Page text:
What causes color changes in home-canned foods - and how to prevent it

This month's notes: September 2017: Stored US apples are still  available.  See your state's crop availability calendar for more specific dates of upcoming crops.

Valentine's Day - February 14 - See this website for Valentines Day history, facts and Amazon's top picks for fast, easy, inexpensive gifts for the man, woman or children in your life!

Easter will be April 16, 2017 - if you want to take your children to a free Easter egg hunt - see our companion website to find a local Easter Egg hunt!

And we have home canning, preserving, drying and freezing directions. You can access recipes and other resources from the drop down menus at the top of the page or the site search. If you have any questions or suggestions, feel free to write me! Also make your own ice cream; see How to make ice cream and ice cream making equipment and manuals. Have fun, eat healthier and better tasting, and save money by picking your own locally grown fruit and vegetables, and then using our easy  directions

Please tell the farms you found them here - and ask them to update their information!!

Subscribe to our: Email alerts Follow us on Twitter  Add this page to your favorites! - Email this page to a friend, or to yourself


What causes color changes in home-canned foods - and how to prevent it


Why do some of my home-canned foods, like green beans, corn, pears and some other fruit I can, sometimes change color?

In general, oxidation may cause foods to darken at the tops of jars. Oxidation is from air in the jars or too little heating or processing to destroy enzymes. Overprocessing may cause discolored foods throughout the containers. Here are some more specific color changes and their causes:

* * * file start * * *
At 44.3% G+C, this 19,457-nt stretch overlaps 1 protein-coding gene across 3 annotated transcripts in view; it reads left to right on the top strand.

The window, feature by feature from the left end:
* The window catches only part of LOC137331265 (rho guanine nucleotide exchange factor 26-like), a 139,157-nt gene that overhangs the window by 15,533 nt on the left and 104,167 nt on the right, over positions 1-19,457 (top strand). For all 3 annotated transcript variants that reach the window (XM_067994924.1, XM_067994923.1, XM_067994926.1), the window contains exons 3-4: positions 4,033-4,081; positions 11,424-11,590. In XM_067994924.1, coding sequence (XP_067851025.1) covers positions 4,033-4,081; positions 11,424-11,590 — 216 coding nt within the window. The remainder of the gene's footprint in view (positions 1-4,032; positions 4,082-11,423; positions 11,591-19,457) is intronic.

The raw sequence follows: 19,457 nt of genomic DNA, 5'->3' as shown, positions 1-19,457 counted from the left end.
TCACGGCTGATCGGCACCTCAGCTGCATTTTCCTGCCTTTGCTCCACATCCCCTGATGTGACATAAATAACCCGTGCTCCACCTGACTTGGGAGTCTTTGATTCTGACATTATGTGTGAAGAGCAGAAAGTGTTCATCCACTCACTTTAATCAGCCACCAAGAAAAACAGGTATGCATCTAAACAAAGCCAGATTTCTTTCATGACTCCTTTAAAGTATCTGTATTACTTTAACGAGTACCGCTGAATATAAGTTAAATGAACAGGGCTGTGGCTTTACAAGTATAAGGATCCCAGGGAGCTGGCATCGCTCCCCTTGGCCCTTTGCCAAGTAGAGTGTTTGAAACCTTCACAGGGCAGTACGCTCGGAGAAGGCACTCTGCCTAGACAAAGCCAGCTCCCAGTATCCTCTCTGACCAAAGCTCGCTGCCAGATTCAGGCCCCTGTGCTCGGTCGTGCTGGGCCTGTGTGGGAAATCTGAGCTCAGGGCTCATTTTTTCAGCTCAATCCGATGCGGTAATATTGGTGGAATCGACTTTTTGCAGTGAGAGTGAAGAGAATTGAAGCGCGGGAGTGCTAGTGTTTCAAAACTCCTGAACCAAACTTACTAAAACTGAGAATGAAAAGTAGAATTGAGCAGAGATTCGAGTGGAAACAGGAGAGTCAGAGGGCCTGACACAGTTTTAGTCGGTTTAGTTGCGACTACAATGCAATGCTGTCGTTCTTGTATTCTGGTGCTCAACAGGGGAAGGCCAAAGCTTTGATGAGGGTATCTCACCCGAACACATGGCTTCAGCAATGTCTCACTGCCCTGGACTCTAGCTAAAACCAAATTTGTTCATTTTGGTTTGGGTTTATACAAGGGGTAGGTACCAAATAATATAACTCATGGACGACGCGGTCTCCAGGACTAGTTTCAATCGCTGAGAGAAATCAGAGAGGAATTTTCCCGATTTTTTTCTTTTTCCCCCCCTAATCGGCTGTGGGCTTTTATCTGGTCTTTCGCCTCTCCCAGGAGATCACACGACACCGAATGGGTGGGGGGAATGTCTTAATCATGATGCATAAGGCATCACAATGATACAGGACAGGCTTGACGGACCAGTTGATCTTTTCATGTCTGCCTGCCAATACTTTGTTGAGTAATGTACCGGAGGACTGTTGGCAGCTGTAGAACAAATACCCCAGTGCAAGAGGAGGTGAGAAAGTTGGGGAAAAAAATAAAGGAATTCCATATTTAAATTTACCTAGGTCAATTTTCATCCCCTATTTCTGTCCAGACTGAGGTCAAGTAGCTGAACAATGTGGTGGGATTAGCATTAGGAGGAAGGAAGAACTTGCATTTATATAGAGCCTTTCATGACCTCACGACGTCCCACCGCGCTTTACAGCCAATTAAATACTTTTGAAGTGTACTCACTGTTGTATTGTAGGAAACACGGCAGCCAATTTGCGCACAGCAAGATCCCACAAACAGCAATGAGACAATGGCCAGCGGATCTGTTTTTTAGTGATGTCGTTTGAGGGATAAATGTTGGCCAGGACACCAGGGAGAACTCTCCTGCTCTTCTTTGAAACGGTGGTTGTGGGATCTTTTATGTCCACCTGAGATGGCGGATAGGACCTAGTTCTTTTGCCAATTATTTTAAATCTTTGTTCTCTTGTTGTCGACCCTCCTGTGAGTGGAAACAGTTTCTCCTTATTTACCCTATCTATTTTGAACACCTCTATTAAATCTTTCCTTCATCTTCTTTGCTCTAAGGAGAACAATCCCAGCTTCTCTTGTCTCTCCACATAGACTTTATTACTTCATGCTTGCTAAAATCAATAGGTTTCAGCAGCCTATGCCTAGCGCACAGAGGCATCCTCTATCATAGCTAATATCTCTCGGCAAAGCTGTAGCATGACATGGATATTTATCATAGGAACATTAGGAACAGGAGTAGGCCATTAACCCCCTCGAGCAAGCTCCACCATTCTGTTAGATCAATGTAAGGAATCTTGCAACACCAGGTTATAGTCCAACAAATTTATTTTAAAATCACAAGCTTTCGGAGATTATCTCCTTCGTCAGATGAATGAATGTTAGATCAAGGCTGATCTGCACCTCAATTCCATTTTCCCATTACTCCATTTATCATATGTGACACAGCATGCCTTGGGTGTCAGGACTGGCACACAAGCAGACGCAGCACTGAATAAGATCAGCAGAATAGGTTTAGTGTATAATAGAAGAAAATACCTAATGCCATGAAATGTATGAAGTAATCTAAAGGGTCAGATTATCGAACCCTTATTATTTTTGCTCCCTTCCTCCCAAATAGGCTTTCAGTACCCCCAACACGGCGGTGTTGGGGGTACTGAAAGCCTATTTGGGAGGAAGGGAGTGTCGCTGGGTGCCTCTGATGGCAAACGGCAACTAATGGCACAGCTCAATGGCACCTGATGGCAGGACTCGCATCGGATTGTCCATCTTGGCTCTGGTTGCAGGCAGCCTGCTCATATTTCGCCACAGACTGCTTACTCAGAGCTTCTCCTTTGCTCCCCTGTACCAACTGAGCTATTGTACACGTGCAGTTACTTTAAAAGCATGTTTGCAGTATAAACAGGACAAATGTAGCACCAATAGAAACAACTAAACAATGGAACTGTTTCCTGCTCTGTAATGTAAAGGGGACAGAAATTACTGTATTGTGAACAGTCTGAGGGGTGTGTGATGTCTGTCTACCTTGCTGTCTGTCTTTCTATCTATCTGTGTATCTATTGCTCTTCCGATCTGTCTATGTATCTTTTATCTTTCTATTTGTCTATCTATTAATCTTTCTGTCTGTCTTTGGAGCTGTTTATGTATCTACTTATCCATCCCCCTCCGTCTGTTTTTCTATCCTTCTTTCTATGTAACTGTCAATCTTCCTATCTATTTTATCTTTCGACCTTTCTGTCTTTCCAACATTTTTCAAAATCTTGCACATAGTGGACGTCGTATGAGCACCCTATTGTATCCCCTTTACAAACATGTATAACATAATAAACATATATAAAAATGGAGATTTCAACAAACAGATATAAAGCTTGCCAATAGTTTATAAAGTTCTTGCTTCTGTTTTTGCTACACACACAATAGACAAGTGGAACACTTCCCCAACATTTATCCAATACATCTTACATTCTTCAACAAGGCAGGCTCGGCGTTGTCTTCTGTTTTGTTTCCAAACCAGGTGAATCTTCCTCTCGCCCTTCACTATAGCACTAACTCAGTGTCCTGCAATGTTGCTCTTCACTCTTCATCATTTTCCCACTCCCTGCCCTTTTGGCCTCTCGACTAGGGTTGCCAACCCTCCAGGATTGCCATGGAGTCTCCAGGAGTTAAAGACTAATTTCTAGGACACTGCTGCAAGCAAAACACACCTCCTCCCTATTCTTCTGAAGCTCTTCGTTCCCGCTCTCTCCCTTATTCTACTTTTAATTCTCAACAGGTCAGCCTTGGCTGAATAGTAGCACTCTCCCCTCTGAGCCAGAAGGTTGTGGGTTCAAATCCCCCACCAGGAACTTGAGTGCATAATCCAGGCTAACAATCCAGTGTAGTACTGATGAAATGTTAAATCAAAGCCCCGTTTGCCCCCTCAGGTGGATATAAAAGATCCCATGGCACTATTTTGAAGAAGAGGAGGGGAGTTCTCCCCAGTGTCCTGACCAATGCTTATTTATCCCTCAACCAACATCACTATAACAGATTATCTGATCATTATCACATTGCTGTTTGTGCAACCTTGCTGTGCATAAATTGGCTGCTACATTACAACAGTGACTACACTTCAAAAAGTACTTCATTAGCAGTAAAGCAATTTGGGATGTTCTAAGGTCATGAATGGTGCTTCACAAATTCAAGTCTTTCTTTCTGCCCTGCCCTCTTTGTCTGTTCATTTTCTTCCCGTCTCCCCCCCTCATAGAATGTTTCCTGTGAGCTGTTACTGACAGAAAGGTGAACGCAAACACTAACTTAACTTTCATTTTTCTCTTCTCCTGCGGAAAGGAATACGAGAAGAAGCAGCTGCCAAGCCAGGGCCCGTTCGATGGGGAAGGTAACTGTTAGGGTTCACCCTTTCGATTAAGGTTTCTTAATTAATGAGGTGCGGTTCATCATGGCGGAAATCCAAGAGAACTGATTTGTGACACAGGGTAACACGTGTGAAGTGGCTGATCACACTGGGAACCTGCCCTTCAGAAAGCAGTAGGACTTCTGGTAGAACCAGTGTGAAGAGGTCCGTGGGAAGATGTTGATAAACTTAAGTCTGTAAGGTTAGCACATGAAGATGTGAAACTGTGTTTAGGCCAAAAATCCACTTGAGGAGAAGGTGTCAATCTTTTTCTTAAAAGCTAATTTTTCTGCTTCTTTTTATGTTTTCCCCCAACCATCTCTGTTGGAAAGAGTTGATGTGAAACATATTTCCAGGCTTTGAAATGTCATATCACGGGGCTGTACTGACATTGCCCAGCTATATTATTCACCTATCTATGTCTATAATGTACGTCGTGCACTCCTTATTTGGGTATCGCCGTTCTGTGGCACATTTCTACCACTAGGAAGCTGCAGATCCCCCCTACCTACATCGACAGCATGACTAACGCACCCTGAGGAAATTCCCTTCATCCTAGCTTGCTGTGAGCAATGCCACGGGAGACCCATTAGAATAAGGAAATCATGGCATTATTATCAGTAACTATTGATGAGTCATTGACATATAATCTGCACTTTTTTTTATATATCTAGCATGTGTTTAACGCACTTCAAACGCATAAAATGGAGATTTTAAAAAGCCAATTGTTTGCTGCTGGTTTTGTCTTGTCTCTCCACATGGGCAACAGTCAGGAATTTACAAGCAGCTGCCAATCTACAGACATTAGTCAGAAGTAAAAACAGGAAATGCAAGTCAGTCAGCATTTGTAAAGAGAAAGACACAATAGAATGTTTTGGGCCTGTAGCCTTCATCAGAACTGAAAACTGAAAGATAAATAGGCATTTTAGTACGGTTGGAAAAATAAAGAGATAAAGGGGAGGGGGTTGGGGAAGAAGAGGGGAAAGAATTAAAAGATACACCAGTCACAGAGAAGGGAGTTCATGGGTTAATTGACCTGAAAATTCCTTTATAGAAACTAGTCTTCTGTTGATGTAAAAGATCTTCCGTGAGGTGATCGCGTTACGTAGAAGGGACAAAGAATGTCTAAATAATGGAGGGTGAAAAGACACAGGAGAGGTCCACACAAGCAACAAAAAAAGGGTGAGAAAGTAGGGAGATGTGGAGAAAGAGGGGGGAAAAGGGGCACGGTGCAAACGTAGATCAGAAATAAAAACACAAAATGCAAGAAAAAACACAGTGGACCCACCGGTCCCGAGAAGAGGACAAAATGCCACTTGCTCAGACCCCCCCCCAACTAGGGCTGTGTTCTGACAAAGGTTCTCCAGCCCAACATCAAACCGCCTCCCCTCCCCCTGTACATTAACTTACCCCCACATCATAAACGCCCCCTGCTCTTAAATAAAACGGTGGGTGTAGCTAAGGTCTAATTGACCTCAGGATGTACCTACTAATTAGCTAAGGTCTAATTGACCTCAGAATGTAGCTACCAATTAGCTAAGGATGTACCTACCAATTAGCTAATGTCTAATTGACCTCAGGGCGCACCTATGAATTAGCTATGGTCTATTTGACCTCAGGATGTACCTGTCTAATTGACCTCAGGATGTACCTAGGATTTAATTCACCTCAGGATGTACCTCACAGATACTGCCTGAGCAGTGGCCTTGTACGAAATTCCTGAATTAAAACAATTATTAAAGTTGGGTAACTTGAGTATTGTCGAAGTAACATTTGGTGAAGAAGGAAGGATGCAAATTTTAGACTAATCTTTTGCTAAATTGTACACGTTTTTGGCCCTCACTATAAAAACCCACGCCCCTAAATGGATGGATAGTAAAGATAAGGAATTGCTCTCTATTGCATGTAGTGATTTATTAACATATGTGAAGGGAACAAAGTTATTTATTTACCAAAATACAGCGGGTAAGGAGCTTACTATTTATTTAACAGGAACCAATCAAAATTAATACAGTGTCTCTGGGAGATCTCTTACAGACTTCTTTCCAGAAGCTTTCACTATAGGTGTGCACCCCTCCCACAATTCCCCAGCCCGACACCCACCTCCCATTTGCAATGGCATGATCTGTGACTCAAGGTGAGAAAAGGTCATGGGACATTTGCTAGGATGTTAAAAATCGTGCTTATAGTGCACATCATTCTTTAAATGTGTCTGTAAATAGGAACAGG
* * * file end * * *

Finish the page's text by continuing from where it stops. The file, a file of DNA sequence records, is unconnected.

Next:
Pink and blue colors sometimes seen in canned pears, apples, and peaches are caused by chemical changes in the coloring matter of the fruit.

Brown, black, and gray colors may be caused by iron and copper from cooking utensils (or from water in some localities) in some foods. When canned corn turns brown, the discoloring may be due to the variety of the corn, to stage of ripeness, to overprocessing, or to copper or iron pans. Packing liquid may dissolve coloring materials from the foods. To help avoid this, use soft water and to avoid using brass, copper, iron, aluminum, zinc, or chipped enamelware. Also avoid using utensils that have worn surfaces. If the shiny silvery appearance is worn off, the tin metal underneath may be exposed. The water around green beans often may have a reddish brown tint to it. Again, that's not that unusual and may be due to iron or possibly overprocessing. Of course, if the lid bulges then discard the contents.

Darkening of foods at the tops of jars may be caused by oxidation due to air in the jars or by too little heating or processing to destroy enzymes.This is common in jams, jellies and fruit.  Often just adding 1 tablespoon of lemon juice, or sprinkling Fruit Fresh or finely ground vitamin C tablets will help prevent this.

 Overprocessing may cause discoloration of foods throughout the containers.  Finally, the use of plain tin cans will cause some foods to lose color.

Reference: U.S.D.A. 1976. Home Canning of Fruits and Vegetables. Home and Garden Bulletin No. 8. (Issued February 1965, Slightly revised May 1976). United States Department of Agriculture, Washington, D.C.

Is it safe to eat discolored canned foods?

The color changes noted above do not mean the food is unsafe to eat. However, spoilage may also cause color changes. Any canned food that has an unusual color should be examined carefully before use.

Reference: U.S.D.A. 1976. Home Canning of Fruits and Vegetables. Home and Garden Bulletin No. 8. (Issued February 1965, Slightly revised May 1976). United States Department of Agriculture, Washington, D.C.

Who Invented the Canning Jar?  Does Ball still make jars? - See:

A Brief History of the Home Canning Jar: From Mason to Kerr to Ball and More